I find it rather comedic that the food here in the hospital is so crappy. Being a place for healing, wouldn’t you really think they’d get their shit together (rhetorical question)? I’ve been ordering as much real food as I can: meat, veggies, fruit, and have had friends bring me some stuff, but avoiding additives, preservatives, and the like is not totally possible here. I am at a fantastic facility (Barrows Institute in Arizona) that is world renowned for spinal care. I’ve already had the dietitian talk to me once about the importance of eating heart healthy whole grains and told me I shouldn’t keep avoiding them, and that I should be careful of my moderate to large meat consumption. I smiled, nodded, and wanted to punch her in the face. She was fat.
I guess my question is: what would be your dietary/supplemental focus if you were in my situation? My body has gone through a shit load of trauma and still is. I know miracles happen and I so hope I’ll be able to walk again. But nonetheless, how should I eat to promote the best progress? Before I was eating high fat/high protein/low carb on non workout days and high carb/high protein/low fat on workout days. I would say my hospital intake has been low fat/high carb/moderate protein if I had to guess. What general ratio would you recommend? 40:30:30? (just kidding). What supplements would you recommend, if any? Any other advice? Thoughts?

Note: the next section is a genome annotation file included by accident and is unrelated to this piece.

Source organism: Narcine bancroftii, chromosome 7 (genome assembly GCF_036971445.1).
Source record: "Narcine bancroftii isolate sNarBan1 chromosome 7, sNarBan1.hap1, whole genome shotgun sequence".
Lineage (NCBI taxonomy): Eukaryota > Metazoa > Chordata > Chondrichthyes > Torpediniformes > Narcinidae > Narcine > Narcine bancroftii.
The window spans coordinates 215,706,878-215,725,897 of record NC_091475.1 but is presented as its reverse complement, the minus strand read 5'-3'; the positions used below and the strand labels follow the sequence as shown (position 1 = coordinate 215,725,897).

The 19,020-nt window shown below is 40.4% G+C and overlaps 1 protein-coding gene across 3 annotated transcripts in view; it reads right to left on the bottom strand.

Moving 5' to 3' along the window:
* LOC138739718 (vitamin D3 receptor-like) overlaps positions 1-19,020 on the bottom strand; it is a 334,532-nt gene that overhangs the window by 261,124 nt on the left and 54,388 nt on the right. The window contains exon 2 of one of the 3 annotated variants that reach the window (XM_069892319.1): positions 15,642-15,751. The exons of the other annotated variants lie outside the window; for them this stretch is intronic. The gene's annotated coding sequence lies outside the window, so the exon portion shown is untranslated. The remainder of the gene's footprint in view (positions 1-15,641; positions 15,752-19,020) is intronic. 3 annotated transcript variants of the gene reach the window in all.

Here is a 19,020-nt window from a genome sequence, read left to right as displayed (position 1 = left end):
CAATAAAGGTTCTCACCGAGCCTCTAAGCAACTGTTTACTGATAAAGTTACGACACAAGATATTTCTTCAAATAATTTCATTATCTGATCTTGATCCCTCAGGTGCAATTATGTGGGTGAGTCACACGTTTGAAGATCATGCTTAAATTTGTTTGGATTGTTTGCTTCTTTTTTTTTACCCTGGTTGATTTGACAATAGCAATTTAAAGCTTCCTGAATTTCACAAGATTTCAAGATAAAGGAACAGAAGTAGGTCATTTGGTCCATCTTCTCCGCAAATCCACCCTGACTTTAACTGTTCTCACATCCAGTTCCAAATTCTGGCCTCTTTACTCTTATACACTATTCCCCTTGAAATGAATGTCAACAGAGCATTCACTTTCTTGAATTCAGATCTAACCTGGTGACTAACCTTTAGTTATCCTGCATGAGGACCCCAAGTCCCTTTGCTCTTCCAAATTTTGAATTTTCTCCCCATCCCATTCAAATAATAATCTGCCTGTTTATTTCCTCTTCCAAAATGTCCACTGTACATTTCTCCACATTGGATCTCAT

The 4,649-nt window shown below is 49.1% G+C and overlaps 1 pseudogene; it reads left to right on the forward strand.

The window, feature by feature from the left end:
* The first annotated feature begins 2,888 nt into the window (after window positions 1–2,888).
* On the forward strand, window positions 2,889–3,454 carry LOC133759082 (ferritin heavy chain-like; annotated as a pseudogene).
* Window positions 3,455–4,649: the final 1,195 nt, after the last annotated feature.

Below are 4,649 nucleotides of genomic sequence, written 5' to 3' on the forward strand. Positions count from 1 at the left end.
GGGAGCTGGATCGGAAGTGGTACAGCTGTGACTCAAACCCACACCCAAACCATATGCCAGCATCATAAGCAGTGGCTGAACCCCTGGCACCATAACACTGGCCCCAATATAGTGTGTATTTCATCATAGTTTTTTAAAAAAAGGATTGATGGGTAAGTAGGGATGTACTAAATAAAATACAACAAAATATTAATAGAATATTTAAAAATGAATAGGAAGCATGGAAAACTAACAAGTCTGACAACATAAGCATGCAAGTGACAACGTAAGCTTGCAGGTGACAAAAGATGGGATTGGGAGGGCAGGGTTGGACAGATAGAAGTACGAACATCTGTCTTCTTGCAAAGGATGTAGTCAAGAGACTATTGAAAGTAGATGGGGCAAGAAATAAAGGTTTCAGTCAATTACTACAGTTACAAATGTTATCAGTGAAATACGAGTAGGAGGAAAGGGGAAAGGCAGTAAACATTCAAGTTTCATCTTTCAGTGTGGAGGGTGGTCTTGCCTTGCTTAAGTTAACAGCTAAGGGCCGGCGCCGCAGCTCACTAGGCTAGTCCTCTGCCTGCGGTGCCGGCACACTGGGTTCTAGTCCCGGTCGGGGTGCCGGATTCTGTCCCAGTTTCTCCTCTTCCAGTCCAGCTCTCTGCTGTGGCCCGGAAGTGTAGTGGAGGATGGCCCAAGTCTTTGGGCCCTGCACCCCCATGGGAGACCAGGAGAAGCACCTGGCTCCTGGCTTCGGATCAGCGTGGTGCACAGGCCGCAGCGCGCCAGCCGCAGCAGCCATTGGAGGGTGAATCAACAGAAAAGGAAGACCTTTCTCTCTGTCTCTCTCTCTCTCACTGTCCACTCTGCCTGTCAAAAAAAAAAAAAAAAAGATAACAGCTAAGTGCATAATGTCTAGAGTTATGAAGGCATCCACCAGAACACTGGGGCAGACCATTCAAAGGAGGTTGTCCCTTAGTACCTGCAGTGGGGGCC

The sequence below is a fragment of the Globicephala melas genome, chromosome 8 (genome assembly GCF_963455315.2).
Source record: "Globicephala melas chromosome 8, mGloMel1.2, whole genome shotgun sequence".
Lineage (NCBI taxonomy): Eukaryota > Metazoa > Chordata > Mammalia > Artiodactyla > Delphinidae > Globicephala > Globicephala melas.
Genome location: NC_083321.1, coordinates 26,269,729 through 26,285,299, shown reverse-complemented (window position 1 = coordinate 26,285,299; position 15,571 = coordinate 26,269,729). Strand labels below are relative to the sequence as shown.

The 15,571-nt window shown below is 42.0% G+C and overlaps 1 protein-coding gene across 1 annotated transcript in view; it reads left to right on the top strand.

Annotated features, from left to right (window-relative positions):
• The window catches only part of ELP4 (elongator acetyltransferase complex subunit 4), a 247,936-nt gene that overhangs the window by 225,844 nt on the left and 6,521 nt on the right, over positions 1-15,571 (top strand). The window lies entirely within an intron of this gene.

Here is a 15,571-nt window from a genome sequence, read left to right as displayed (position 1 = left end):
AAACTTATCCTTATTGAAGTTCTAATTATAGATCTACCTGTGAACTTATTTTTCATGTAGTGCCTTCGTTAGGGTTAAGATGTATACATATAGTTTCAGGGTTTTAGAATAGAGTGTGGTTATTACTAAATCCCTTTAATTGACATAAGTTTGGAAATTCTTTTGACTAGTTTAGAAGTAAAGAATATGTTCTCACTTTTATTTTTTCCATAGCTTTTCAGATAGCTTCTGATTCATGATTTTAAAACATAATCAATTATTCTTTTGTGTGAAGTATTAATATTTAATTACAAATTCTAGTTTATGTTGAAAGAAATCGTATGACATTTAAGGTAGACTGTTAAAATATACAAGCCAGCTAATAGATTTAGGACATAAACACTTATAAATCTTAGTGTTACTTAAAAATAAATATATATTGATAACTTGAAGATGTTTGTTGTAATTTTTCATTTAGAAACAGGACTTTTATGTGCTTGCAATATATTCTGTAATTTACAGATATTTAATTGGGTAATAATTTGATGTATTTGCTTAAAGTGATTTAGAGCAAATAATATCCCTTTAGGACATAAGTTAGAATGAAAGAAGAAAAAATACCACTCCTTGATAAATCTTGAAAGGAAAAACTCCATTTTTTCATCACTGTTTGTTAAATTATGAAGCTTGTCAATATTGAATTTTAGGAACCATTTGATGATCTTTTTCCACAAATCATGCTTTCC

I’m going through a lot right now, emotionally and physically. The big thing I guess is coping. I appreciate all you guys do for the world. You truly are amazing individuals.
P.S. I apologize for incorrect grammar, run-ons, etc. I’m high on fentanyl.